Feedback is so important. That is what I'm lacking with the longer pieces of work, novels in particular. I have drafts of  many different length stories. Where to go for help is the thing. I've looked at different online community writing websites and signed up for a couple but I'm still not happy with them, Most are based in the USA and some of my work is very English. Not sure Americans will get me. So I've come to a standstill for the moment.

As for poetry I've more or less given that up. I had another rejection today. I send out less and less poetry and I write even less new poems. I honestly don't think I'm going to get published in any 'good' magazine. I've been trying a long time and now my heart isn't in it. I now write poetry for my own pleasure and may think about self-publishing at some time. People I read my poetry to love it but it obviously doesn't fit in with what small press magazines want. There comes a point when you just have to accept that. And the thing is it doesn't bother me as much as it once did. I think that says it all. It seems to be one of a few things I'm shedding this year!

I've had far more success with my fiction. I love writing stories, living in other worlds, fleshing out my characters. The need to write poetry is dwindling but I still enjoy reading it and hearing new poets read.

I had a very interesting conversation with the lady who runs the writing group. She'd doing an MA, I think, in Creative Writing and she's really struggling with experimental writing. She has to write an essay on it and she doesn't understand it. Her tutor is mad about it. She explained what this experimental writing is and I agreed. I've seen it in poetry and it leaves me cold. I don't get it. I didn't even know that stories were written this way with words missing and set out weirdly. I read for enjoyment for the plot and the characters. I don't get what this is about apart from trying to look clever. Maybe someone could explain it to me?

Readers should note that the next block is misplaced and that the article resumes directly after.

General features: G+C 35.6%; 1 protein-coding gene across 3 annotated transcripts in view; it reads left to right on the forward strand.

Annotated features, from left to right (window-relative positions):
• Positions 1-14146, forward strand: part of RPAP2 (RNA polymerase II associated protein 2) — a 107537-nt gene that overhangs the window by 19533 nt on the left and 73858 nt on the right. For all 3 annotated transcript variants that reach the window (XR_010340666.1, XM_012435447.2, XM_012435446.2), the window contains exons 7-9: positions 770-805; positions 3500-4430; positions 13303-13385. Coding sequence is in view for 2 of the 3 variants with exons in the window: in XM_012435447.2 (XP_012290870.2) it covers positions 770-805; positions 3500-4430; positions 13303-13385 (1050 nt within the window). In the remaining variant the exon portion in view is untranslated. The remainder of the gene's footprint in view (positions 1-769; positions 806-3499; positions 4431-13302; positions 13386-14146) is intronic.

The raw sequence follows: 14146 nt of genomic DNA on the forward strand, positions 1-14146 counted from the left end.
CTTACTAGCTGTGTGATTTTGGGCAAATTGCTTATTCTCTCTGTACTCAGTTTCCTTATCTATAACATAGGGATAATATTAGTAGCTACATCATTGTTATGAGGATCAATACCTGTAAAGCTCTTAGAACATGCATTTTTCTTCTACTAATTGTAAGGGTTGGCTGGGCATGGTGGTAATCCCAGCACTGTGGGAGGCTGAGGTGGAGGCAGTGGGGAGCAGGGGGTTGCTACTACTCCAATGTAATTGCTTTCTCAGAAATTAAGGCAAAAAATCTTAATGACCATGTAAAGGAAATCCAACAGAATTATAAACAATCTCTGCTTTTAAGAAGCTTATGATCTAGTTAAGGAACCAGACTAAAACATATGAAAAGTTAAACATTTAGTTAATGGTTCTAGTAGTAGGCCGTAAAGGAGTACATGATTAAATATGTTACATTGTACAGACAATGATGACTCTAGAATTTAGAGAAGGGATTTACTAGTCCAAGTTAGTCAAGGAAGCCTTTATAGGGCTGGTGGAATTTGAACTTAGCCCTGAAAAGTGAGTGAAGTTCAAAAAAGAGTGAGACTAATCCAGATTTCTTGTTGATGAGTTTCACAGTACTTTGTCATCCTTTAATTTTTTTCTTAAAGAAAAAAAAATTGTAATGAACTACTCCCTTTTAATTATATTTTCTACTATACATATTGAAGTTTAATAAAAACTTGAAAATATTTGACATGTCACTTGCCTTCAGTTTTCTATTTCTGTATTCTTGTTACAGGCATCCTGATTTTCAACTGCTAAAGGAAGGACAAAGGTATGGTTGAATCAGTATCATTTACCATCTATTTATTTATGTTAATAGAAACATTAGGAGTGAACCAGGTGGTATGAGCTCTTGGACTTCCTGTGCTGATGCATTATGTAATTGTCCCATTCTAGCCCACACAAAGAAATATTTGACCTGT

I have more or less decided that next year is going to be the year for learning. I have several how to books with exercises. I want time to go through them and try out some different writing, see where it leads. I also want to continue writing short stories and flash and perhaps find some way of getting feedback on one of my draft novels. That's all I will say for now because these are tentative goals for next year and I'm still thinking things through.

Monday, 7 November 2016

Reward system......oh and a published flash story

Sometimes, because I'm not a fan of housework, I set up a reward system, like if I do the ironing I can go back to reading that book, or if I clean the kitchen first I can then do some writing. It works, especially when the housework has built up!

Today it was I will clean the top of the cooker, then write. So I sprayed it with a solution you leave on for a bit and went to check my emails (that's not writing!) and saw one from Visual Verse. Yes, my flash story has been published on their site! I went to check it out and thereafter I began flitting between twitter and Facebook before I remembered the cooker top. Yes, I did go back and clean it and now I am free to write (though there is a basket of ironing staring at me so I feel another reward style thing coming on).

My story is called Marigolds (you will need to scroll down a fair bit on the home page) and this one is very close to my heart.